Contact us to book your pet's next appointment.


Things to know about your Anesthetic Dental

Alight everyone, I am going to share with you 5 things you will want to know about your friend going under anesthetic for dentals.

  1. Non anesthetic Dentals can cause a significant amount of stress & pain!
    With anesthetic dentals your friend rests comfortably while we are able to assess the mouth properly and clean the teeth all while what seems like a restful nap. If it were to be done without anesthetics it would be the same as having strangers around your face, shinning bright lights in your face, and having weird sharp things in your mouth and not knowing what was happening. If you have ever been afraid of going to the dentist, then you can relate how they feel.


  1. Using anesthetic during dentals is safe & convenient
    Each pet gets their anesthetic tailored to them depending on age, health status and what procedures are happening. Dentals should be an outpatient procedure meaning your best friend will be home that night so you do not have to sleep alone.


  1. Anesthetic dental treatments are more effective
    With a non-anesthetic dental, the best you can hope for would be cleaning of the visible part of the surface. The remaining parts reside underneath the surface just like in your own teeth. That will be where your bacteria, plaque, and tartar all hide in hopes you will not see it. If placed under anesthetic, then your veterinary team can clean all underneath the gumline and get the hidden gems hoping to make your friends mouth their permanent home.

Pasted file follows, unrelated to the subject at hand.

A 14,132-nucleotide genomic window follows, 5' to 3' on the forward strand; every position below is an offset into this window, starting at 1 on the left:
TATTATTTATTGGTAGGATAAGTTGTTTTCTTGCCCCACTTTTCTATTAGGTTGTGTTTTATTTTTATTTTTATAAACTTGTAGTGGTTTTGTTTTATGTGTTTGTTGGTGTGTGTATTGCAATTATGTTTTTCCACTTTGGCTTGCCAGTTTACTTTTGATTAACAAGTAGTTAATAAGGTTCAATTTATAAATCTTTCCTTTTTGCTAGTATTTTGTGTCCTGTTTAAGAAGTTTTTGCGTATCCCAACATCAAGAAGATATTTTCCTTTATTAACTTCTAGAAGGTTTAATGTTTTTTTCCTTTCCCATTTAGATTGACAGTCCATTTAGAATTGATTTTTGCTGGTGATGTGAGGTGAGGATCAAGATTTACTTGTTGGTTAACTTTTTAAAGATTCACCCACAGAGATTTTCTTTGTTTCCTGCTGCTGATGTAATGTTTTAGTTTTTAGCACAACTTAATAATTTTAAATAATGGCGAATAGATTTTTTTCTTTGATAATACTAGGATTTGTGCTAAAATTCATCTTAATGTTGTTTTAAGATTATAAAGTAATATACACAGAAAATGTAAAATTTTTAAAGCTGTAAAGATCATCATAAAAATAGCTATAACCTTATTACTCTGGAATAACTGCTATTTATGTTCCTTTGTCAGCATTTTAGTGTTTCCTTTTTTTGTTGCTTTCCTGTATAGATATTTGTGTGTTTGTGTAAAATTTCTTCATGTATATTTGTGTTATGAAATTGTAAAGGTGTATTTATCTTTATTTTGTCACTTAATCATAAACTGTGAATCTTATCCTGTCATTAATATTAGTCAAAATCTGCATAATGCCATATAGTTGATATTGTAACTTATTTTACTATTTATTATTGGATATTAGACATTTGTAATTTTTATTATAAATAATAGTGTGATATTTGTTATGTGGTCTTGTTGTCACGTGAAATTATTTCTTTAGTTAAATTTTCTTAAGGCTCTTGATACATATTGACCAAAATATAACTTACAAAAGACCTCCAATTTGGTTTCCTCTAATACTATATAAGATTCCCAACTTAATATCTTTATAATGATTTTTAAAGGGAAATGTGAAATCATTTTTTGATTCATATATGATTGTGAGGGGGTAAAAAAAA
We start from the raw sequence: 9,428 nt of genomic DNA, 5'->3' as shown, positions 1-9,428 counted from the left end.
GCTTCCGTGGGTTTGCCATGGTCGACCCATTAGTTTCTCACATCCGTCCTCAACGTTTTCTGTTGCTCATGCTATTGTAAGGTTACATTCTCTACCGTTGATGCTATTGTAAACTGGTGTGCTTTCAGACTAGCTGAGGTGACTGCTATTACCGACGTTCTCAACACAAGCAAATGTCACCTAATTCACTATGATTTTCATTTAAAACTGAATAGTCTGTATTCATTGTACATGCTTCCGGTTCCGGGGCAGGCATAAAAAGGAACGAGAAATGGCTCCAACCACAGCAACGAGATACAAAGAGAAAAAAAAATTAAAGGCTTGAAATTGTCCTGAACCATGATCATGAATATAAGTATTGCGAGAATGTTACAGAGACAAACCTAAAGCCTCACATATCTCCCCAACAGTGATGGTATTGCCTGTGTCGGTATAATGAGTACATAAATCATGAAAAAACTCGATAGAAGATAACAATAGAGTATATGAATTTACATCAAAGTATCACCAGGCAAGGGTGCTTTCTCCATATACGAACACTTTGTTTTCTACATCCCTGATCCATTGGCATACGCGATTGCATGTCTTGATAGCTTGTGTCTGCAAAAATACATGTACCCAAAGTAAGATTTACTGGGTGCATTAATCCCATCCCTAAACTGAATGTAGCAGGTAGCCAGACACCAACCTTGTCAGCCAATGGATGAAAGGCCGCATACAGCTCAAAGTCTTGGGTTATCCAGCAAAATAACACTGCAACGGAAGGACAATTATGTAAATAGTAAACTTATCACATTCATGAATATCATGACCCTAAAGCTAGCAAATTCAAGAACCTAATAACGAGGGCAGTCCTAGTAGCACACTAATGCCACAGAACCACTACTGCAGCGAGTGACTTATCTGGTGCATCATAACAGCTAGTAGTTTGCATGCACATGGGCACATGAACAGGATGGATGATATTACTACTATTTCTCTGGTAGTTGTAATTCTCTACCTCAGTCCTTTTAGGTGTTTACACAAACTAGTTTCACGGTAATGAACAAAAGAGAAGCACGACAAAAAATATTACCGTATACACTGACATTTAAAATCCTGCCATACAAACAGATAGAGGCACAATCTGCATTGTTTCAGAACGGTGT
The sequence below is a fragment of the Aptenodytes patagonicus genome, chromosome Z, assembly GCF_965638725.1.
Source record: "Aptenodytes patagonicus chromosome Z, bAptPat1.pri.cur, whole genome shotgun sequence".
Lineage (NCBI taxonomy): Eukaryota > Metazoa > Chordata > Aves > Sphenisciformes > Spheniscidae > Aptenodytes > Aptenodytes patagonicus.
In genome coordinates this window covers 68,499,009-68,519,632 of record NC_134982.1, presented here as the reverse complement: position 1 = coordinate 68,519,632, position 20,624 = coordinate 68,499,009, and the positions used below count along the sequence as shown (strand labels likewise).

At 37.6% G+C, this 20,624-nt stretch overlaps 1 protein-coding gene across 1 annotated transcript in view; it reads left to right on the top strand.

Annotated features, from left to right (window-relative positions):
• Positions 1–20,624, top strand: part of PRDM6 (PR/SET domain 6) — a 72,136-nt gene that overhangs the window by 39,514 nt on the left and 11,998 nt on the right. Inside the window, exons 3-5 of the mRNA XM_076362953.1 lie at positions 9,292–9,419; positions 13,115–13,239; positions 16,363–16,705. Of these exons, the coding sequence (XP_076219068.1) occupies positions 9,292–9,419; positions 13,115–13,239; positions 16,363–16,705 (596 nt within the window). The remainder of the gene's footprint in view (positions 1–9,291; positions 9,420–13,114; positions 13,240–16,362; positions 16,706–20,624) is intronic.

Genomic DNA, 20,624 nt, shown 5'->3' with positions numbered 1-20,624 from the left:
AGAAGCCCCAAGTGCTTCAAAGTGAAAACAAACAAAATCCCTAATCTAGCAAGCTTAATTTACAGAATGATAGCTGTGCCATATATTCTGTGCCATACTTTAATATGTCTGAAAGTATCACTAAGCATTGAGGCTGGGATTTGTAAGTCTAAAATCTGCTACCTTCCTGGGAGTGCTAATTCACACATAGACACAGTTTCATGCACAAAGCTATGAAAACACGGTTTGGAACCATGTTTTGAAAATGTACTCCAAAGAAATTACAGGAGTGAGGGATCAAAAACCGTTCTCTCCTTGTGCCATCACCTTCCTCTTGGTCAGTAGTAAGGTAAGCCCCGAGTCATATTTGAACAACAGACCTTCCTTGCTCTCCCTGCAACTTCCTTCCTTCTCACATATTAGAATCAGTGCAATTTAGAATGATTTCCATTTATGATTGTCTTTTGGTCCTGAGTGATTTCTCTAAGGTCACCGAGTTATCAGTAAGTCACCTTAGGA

1. Anesthetic dental treatments are more economical
    Since most of the dental disease occurs under the gumline if your best friend only gets a non-anesthetic dental this means all dental disease will go untreated for long periods of time creating infections and pain. All these invisible problems will lead to more vet visits and more money to treat these problems.


  1. Anesthesia allows for proper tooth evaluation
    If your friend is not under anesthetic, then their teeth are not being properly evaluated as they will not be able to have dental radiographs to visualize under the gumline. Unfortunately for us we can not ask them to sit down, stay still and bite down on this plate like your dentist would. This is important as it will show 60% of dental disease so we can be ride of any problems or future problems.

Written by: Ashley G, VT






How to make medication request hassle-free!